New Recruiting Opportunities Emerge From Web 2.0
First of all, Web 2.0 is a pretty misleading term when it comes to describing a phenomenon that actually relies less on technology and more on old fashioned content creation and distribution. As MySpace.com, Facebook.com, YouTube.com, and numerous other social networking and bookmarking sites lead the current “revolution” in the digital economy, it raises some interesting questions and presents intriguing opportunities about what types of new jobs may be created. The whole social networking phenomenon is being driven by technology that’s been around almost since the inception of the Internet. I think people were drawn back to the simplicity and personalized approach of sharing information and ideas after years of being inundated with irrelevant advertising, spam, and other annoyances that were unavoidable everytime you visited the Internet. The backlash from the misguided “bombardment” mentality of the first generation of Internet users has been a return to the original intent of Internet technology — to communicate and share information more effectively.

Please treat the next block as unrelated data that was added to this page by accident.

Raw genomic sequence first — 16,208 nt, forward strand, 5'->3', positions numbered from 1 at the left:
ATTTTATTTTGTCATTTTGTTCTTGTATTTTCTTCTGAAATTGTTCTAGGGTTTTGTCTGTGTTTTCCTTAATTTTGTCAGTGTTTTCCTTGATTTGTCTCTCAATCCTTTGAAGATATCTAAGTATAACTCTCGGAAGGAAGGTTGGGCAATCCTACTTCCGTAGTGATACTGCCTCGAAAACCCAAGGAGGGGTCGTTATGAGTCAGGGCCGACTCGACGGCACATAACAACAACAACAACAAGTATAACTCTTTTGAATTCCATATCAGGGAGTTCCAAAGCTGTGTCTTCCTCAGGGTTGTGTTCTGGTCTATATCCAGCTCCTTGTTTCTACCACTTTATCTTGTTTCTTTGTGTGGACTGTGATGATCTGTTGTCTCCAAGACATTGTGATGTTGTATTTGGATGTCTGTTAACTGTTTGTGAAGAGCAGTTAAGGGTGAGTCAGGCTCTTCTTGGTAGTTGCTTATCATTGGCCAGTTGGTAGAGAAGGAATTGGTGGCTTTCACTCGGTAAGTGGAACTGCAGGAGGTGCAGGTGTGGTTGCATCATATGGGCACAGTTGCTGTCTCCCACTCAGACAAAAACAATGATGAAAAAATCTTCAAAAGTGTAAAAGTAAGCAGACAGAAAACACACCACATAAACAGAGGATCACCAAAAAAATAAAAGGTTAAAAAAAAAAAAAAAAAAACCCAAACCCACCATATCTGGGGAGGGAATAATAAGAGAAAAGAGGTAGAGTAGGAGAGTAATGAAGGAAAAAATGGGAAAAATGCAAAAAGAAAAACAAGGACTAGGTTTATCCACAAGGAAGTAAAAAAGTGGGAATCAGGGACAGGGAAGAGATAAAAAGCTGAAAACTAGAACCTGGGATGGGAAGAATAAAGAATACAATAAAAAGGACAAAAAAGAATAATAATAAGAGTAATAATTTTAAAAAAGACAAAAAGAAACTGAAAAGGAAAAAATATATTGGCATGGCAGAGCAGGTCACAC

As a result, people who can communicate effectively and perhaps more importantly, generate engaging and continuous content, are now very valuable commodities for many types of companies. The new Flash Web Designer position may now be less important than your full-time corporate blogger or social bookmarker. Companies are already hiring for these positions and their could be a scramble for the top “talent” in the marketplace. Interesting when you consider that almost anyone with an Internet connection is capable of generating content.
The idea that new industries could be emerging based on age-old skill sets could present an interesting situation for employers and recruiters alike. If social networking has any real traction as a monetizable phenomenon, there could be a radical shift in how IT recruiting is viewed. Instead of companies wanting to have a “leading edge web presence that leverages the synergies of emerging technologies”, they may realize that a “really well-written blog” is worth far more to them. I’m not entirely sold that this will ever be the case, but I think it will be interesting to watch the evolution of social networking and Web 2.0 and what, if any, new positions arise from it.